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Knowledge to Grow by Karen Weiland - Fall Reminders

Mixed feelings abound this time of year for many of us gardeners. We are relieved to get a break from the work of pruning, watering, weeding and more weeding but we are also sad to see the end of our beautiful flowers and fresh produce. As I was in the garden yesterday working on clearing the last of my tomato plants, many other fall “things to get done” came into mind. Here are a few.

Evergreens are particularly susceptible to drying out over the winter. The above-ground parts, like twigs and leaves, are very much alive and are constantly losing water through a process called transpiration. When the ground is frozen the plants’ roots are not able to take up water to replace that which is lost through the tops. As a result the leaves, buds and twigs dry out. Fighting the winter battle will be made easier by making sure the plants have a sufficient supply of moisture before the ground freezes. Give your evergreens an extra drink.

Now is the time to purchase spring flowering bulbs for forcing. Forcing, which is the process of coaxing bulbs into thinking they have overwintered and are ready for spring, allows you to produce beautiful blossoms when you need them the most – during the drab days of winter. Hardy bulbs such as daffodils, tulips, crocuses and hyacinths are good choices for forcing. Mix together equal parts of peat moss, sand and garden soil. To ensure adequate drainage I like to cover the bottom of the pot with broken clay pot pieces. Add some of your soil mixture and place the bulbs into the pot according to the depth measurement on the package. Cover with soil mixture and water generously. The potted containers must be kept in a cool location, 40 to 50 degrees. A refrigerator will work. I keep mine in a cardboard box at the bottom of an outdoor basement entrance. When you see the roots peeking out of the bottom of the pot or growth at the top of the bulb, move them to a warm, sunny spot and enjoy!

This is also the time of year to put flower bulbs in the ground. Planting bulbs in September and October will allow time for the bulb to become rooted before freezing weather arrives.

Winter mulch is not critical for all garden plants, but it can mean survival for some of the less hardy ones. Winter mulch protects against wide temperature fluctuations in the soil and prevents extreme cold temperatures from harming plants. The soil has a tendency to heave when subjected to wide temperature changes, pushing the plant roots out of the ground. Shallow-rooted plants, such as strawberries and newly planted stock that have not had a chance to develop a solid root system, are most subjected to the heaving process. Using mulch such as bark chips, hay, pine needles or straw will give your plants protection. 2 to 4 inches should do the job. More protection is needed for some plants such as roses (see HO-128 Roses).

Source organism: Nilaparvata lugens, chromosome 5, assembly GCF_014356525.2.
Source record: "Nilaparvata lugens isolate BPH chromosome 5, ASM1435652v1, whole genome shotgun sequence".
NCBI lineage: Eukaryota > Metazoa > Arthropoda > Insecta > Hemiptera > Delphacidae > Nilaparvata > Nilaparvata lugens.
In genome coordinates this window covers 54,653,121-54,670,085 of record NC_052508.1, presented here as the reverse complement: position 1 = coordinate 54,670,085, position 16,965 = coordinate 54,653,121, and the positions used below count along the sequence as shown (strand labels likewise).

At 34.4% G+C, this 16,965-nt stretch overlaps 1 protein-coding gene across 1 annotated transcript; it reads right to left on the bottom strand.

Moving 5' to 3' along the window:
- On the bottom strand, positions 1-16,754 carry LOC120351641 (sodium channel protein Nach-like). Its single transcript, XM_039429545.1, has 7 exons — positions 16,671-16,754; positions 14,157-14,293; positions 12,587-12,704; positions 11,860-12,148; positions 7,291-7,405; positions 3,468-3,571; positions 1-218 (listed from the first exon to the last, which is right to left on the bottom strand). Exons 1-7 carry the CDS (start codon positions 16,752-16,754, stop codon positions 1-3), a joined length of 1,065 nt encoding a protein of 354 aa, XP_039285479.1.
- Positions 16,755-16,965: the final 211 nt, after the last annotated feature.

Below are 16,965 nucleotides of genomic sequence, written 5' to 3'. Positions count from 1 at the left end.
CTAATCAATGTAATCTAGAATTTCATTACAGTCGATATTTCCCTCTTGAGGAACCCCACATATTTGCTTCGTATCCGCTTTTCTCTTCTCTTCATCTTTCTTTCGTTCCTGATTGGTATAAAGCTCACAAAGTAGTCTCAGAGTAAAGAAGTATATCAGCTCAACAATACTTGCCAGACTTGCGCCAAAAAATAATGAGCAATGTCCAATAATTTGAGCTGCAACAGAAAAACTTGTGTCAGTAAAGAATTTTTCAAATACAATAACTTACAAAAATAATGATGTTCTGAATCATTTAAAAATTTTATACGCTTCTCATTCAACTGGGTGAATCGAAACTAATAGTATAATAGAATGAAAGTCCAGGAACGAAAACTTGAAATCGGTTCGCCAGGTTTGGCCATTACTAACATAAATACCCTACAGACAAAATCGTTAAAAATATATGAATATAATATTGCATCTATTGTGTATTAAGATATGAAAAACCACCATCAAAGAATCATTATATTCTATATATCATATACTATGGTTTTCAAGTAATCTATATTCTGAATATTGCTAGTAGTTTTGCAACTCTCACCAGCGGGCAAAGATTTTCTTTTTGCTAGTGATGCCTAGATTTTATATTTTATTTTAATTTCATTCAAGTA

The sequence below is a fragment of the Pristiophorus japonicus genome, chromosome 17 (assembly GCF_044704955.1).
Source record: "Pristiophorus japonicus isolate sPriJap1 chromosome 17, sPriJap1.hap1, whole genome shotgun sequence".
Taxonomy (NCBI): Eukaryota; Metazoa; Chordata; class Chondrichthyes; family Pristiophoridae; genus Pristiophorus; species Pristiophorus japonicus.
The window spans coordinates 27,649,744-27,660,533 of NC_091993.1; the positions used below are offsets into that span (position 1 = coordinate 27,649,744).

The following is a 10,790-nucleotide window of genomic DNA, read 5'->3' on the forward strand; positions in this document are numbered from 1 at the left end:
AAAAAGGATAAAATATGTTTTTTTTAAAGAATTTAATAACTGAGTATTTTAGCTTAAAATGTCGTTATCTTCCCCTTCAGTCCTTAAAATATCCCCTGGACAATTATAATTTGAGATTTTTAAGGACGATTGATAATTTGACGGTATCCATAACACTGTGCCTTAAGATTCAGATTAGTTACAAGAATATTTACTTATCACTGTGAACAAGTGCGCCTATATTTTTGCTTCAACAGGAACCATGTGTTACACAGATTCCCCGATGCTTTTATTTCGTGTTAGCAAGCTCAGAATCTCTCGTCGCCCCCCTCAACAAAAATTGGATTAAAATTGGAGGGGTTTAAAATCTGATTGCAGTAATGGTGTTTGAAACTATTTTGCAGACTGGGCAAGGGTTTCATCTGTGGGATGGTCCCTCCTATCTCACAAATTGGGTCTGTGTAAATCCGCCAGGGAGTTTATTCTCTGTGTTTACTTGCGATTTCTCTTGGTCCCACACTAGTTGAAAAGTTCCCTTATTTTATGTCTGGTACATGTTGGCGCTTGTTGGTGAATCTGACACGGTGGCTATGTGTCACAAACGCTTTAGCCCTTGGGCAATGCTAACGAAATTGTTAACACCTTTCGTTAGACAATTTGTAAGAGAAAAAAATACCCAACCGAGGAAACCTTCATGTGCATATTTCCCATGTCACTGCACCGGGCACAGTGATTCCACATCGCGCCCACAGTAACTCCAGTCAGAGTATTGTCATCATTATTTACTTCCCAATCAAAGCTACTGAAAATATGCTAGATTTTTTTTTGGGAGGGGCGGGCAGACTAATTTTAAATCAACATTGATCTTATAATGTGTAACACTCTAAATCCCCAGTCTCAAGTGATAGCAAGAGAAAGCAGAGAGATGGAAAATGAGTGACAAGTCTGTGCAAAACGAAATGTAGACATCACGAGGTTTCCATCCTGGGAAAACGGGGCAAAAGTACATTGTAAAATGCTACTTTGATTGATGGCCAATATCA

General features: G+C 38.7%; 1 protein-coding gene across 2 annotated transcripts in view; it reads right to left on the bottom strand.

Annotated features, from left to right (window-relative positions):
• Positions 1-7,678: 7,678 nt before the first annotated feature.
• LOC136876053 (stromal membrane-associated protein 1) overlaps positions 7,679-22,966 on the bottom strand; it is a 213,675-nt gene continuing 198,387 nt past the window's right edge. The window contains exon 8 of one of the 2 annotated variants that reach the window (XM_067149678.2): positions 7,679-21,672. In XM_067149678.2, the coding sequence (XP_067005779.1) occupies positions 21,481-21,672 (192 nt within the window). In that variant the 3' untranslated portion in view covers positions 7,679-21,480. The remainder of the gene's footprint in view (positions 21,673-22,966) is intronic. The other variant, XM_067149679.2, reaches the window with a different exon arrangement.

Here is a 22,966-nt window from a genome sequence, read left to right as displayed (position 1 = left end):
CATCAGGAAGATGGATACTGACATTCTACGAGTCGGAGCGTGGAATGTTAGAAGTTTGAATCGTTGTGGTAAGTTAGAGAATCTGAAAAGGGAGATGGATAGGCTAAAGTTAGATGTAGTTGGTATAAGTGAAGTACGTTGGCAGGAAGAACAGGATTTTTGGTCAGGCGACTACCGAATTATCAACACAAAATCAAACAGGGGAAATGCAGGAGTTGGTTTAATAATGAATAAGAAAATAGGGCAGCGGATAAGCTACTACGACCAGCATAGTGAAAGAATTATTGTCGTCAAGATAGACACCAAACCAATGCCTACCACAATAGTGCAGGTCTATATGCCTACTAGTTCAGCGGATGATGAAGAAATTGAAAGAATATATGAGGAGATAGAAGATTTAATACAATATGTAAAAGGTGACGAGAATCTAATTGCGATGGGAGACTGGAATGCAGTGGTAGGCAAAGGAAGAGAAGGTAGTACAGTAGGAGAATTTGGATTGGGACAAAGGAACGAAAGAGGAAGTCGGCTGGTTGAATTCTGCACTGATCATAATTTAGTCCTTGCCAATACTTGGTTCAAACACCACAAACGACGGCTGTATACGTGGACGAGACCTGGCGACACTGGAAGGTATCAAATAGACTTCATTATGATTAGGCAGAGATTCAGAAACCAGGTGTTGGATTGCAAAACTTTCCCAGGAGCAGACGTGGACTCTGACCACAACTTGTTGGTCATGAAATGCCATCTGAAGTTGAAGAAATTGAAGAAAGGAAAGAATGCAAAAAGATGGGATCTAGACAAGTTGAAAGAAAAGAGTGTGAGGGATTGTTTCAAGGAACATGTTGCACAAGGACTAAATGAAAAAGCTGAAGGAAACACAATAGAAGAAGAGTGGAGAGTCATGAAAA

The sunny days of winter are a welcome sight to us humans, but they can cause trouble for some landscape plants such as young thin-barked trees. The bark tends to split vertically on the sunny side of the tree because as the temperatures quickly drop at sundown the outer bark cools down and contracts faster than the inner bark. Therefore the outer bark must split to accommodate what’s happening underneath it. You can protect the tree be wrapping the trunk with a commercial tree wrap. I like to use the black plastic, flexible drain pipe. Purchase the size that will fit around your tree plus an inch or two and the length you want to cover. Cut a slit in the length of the drain pipe and fit it around your tree. In the spring I take it off and save it for the next winter.

Apply fertilizer to the lawn. Fall fertilization helps to produce the healthiest turf with benefits lasting throughout the year.

Lastly, mulch those leaves. Layers of leaves can smother and kill the grass beneath it this fall and winter and contribute to disease.

As always, Happy Gardening!

The Purdue University Cooperative Extension Service can be reached at 499-6334 in LaGrange Co.